Based on my experience, I feel all the above findings have merit. While I will not agree that a poor or nonexistent vision contributes to all of the problems on projects, I will say that it adds to many of them and the magnitude of their impacts. I also feel the above lists are incomplete. A poor or nonexistent vision can also cause a lack of focus on priorities, not determining priorities and thereby treating everything of equal performance, overlooking explicit and implicit elements or factors affecting projects, setting unrealistic goals and objectives, allowing scope creep, enabling biases to dominate thinking, causing negative conflict to surface, and, perhaps most importantly, sacrificing that Wow! experience that Tom Peters advocates the need to experience on projects.
However, I do not believe that the ultimate cause is a poorly defined or missing vision. Rather, it is a lack of leadership by the project manager to develop a shared vision that provides destination and meaning to stakeholders.
Many of the general leadership theorists emphasize the importance of leaders to provide a vision for an organization. Kouzes and Posner, Bennis and Nanus, and Gardner are prime examples of theorists and practitioners emphasizing this need. So, too, do project leadership theorists and practitioners like Briner, Geddes, Hastings, and Gadeken.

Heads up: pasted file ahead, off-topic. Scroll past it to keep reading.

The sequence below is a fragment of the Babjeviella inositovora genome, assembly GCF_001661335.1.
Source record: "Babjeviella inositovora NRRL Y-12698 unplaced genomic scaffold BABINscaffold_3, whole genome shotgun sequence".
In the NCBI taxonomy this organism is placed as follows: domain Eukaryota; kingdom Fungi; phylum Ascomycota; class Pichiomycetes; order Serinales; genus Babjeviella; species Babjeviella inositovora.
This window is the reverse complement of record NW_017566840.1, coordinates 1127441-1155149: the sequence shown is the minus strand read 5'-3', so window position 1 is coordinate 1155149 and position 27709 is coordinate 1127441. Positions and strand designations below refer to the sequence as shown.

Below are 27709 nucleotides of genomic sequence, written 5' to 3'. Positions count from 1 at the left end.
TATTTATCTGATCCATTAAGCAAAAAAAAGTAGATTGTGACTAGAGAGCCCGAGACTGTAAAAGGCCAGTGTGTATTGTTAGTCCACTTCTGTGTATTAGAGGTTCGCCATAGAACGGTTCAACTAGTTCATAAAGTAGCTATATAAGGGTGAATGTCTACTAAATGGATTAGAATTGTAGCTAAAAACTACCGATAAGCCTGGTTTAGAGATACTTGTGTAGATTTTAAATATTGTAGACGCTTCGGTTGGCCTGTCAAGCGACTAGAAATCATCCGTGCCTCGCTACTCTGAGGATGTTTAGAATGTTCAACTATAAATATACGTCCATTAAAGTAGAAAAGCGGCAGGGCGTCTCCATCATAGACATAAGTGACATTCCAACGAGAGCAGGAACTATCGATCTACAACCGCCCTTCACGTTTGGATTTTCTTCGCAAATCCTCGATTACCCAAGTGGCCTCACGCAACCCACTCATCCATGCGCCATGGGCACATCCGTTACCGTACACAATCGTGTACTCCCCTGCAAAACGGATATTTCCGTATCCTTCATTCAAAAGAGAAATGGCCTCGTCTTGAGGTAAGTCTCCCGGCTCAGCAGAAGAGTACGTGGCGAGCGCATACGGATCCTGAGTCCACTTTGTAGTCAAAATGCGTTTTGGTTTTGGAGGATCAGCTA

Without having a clear, definitive vision, the consequences are quite obvious. But what about having a vision? What are the consequences?
Many. To a large degree, they provide the opposite effects of an ill-defined or missing vision.
Perhaps most importantly, a vision augments the efficiency and effectiveness of stakeholders by providing meaning, generating commitment, obtaining buy-in, encouraging collaboration and communication, reducing conflict by clarifying priorities and values, sharing and understanding different perspectives, laying the groundwork for building processes and procedures, raising and framing issues and questions, offering a basis for communication, identifying of value most or all stakeholders, establishing rapport, laying the foundation for harmonious working relationships, and building greater trust and synergy.
The actual process and effort to develop vision also adds value. Values include challenging assumptions to determine their relevance and accuracy, identifying and addressing risks early, defining the purpose and scope of a project, involving key stakeholders, creating a common baseline for developing plans and controlling projects, raising and addressing business and technical issues, pinpointing potential opportunities for coordinating projects, and, perhaps most importantly, reducing the negative and augmenting the positive effects of decisions made early on a project.